Just months ago, Gov. Rick Scott and legislators passed legislation to expand trade secrets and keep business deals with entertainers from public view.
The governor signed and all but seven Democrats voted for two bills that expanded the definition of trade secrets to allow more agencies to shield financial information from the public. The legislation took effect Oct. 1.
If the now-controversial Pitbull contract hadn’t already been signed, Visit Florida could have argued that the state law required it keep the contract details secret, said Barbara Petersen, president of the First Amendment Foundation. She urged the governor to veto the bill.
Pitbull’s $1 million contract with the state has been under fire after House Speaker Richard Corcoran filed a lawsuit asking a court to order Visit Florida to release the details of the rapper’s agreement to promote Florida beaches.
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Pitbull then released the details of the contract on his Twitter feed, and Friday, Scott ordered Visit Florida to make a series of changes designed to make its operations more transparent. Scott also ousted Will Seccombe, the head of the agency, who signed the deal.
But Petersen is not convinced that the governor’s transparency order is really designed to allow the public access to expensive business deals.
“It’s more about saving Visit Florida than about transparency,” she said. “The hypocrisy is amazing.”
“This is the same governor that asserted he didn’t use private email accounts [and spent $700,000 to settle a lawsuit as a result], that lied to us for months about the existence of his transition team emails,” she said.
“With the collusion of his general counsel, he fired [FDLE Commissioner] Gerald Bailey in violation of the Sunshine Law. I know it’s cynical, but I think he is saying; ‘Legislature, you can’t get rid of Visit Florida because I’m making them transparent.’”
It’s more about saving Visit Florida than about transparency. The hypocrisy is amazing.
Barbara Petersen, president of the First Amendment Foundation
Corcoran argues that the legislation had nothing to do with shielding contracts from public disclosure but strengthening the existing trade secret statutes.
“A contract with a public agency paid for with taxpayer money is not a trade secret,” he said. He noted that Pitbull’s lawyers argued that, but they were wrong.
“Just because somebody claims it’s a trade secret, doesn’t mean it is a trade secret.”
The First Amendment Foundation is a nonprofit agency that advocates for public records access and open government in Florida. The Tampa Bay Times and the Miami Herald are members.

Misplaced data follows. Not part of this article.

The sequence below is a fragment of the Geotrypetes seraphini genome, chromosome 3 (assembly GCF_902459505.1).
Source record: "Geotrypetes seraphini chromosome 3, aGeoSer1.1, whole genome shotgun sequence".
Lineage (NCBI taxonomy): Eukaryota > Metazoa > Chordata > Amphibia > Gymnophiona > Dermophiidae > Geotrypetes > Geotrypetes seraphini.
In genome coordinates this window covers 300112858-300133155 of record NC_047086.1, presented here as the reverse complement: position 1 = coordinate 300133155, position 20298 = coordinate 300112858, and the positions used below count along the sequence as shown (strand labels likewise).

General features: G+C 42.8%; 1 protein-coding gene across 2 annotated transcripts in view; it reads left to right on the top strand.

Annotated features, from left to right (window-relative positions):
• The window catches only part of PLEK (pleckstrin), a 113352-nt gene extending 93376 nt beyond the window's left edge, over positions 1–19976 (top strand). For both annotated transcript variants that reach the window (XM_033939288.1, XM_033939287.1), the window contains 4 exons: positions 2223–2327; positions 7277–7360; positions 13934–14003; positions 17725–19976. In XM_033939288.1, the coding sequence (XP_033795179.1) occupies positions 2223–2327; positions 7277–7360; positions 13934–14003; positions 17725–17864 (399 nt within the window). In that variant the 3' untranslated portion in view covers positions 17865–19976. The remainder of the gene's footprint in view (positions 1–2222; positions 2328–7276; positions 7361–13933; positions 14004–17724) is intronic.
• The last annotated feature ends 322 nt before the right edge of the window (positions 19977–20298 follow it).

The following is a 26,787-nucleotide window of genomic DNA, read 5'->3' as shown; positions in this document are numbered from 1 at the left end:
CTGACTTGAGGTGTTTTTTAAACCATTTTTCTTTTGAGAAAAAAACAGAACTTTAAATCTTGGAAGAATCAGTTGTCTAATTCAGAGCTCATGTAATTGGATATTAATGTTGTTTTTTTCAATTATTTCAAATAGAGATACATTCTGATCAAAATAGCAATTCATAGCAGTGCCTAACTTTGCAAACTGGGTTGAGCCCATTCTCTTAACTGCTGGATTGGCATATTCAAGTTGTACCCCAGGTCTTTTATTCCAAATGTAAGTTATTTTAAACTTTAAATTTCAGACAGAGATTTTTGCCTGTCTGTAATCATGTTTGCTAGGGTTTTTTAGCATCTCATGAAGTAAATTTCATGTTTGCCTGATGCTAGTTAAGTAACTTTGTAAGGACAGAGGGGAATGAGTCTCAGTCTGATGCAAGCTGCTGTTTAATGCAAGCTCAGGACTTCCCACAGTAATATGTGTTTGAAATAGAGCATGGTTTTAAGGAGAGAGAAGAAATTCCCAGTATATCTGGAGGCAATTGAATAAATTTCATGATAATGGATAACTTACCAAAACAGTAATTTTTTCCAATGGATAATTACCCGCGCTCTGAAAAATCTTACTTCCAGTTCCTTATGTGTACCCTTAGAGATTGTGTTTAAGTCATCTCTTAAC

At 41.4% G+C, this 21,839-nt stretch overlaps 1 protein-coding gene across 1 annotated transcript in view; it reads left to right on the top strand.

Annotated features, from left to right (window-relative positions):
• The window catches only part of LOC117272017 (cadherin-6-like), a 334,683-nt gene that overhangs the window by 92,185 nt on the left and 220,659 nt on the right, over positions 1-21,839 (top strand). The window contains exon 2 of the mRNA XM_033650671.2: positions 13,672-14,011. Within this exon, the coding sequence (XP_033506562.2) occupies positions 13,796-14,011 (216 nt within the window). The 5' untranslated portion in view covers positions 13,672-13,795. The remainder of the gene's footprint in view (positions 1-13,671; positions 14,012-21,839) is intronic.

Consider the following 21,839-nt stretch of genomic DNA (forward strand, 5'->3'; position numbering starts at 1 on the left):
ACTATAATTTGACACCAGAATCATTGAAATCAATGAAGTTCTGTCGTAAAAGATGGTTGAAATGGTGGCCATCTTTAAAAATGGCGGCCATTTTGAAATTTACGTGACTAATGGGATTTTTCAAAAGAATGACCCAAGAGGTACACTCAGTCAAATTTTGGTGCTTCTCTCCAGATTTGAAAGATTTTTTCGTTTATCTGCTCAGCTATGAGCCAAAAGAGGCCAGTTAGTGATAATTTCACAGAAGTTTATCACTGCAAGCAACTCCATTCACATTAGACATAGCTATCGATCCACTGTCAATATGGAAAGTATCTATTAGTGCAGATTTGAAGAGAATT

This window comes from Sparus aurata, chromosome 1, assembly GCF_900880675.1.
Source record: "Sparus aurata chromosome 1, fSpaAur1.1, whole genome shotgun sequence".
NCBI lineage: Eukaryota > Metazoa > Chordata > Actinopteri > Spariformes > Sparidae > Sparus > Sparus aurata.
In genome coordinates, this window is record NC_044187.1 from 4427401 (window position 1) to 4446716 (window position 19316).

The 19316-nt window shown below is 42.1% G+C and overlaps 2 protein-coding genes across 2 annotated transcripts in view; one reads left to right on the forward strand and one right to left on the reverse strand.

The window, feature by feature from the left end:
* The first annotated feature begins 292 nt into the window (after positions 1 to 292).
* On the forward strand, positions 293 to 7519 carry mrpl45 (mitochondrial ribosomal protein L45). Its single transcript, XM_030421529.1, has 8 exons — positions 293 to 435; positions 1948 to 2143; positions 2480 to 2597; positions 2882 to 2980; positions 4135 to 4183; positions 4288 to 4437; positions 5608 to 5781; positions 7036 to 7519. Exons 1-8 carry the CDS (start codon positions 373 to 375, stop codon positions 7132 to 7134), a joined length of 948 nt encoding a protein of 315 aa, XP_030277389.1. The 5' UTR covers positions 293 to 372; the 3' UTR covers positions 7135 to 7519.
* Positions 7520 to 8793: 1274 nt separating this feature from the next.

Petersen lobbied against the bills, sponsored by Sen. Garrett Richter, R-Naples, and Rep. Ray Pilon, R-Sarasota, and sent letters to the governor urging him to veto them. She argued that because the law added “financial information” to the information that constitutes a trade secret, and it failed to define what that is, it was “unconstitutionally vague” and could apply to contracts.
Just because somebody claims it’s a trade secret, doesn’t mean it is a trade secret.
Florida Speaker of the House Richard Corcoran
Instead of a veto, the bills were signed into law.
Peterson is now composing a letter to Corcoran asking him to reconsider the legislation passed last year expanding the trade secrets exemptions.
“I’m glad Corcoran did this, and now he’s got to take the next step and repeal the corporate expansion of the trade secret information,” she said.
But Corcoran said he is not convinced the current trade secret laws are flawed and an education campaign may be more in order.
“We clearly need to make it very clear to government agencies what is and what is not a trade secret,” he said. “Hiding from the public that which they have a right to know is unacceptable.”
The trade secret expansions are only one in a series of bills that passed last year to expand exemptions and make government less transparent.
The Legislature also passed and Scott signed SB 196 by Sen. Travis Hutson, R-St. Augustine, which exempted from the public record any financial information received by the Department of Transportation from companies applying for a loan from the state’s infrastructure bank.
“You can apply and get a loan, but the public doesn’t know if the people are who are applying are financially solvent,” Petersen said.
Legislators also agreed to include in the definition of proprietary business information the results of “The Ultimate Fighter,” a mixed-martial arts company, that are kept by the Florida State Boxing Commission. The company tapes its show and then broadcasts it at later dates.
“We have a standard and we generally don’t object to exemptions for proprietary, confidential business information, but the standard language is already in law and only a few agencies need it,” Petersen said. “But to protect the results of extreme boxing — cage fighting — is just silly.”
Petersen noted that while the governor now orders Visit Florida to be more transparent, she wonders where he was when the Department of Health was allowing companies that applied to be medical marijuana dispensaries to redact from public record information that was readily available on their web sites.
“There is a broader issue here and that is the holy grail of economic development: You can’t question the money we spent, the perks we give to companies to stay in Florida or to move here,” she said. “What they fail to consider is that they are public assets.”
Corcoran said he is determined to change that.
“Show us anyone that claims a trade secret when it’s not a trade secret and we’ll go after them,” he said. “The House will sue them all.”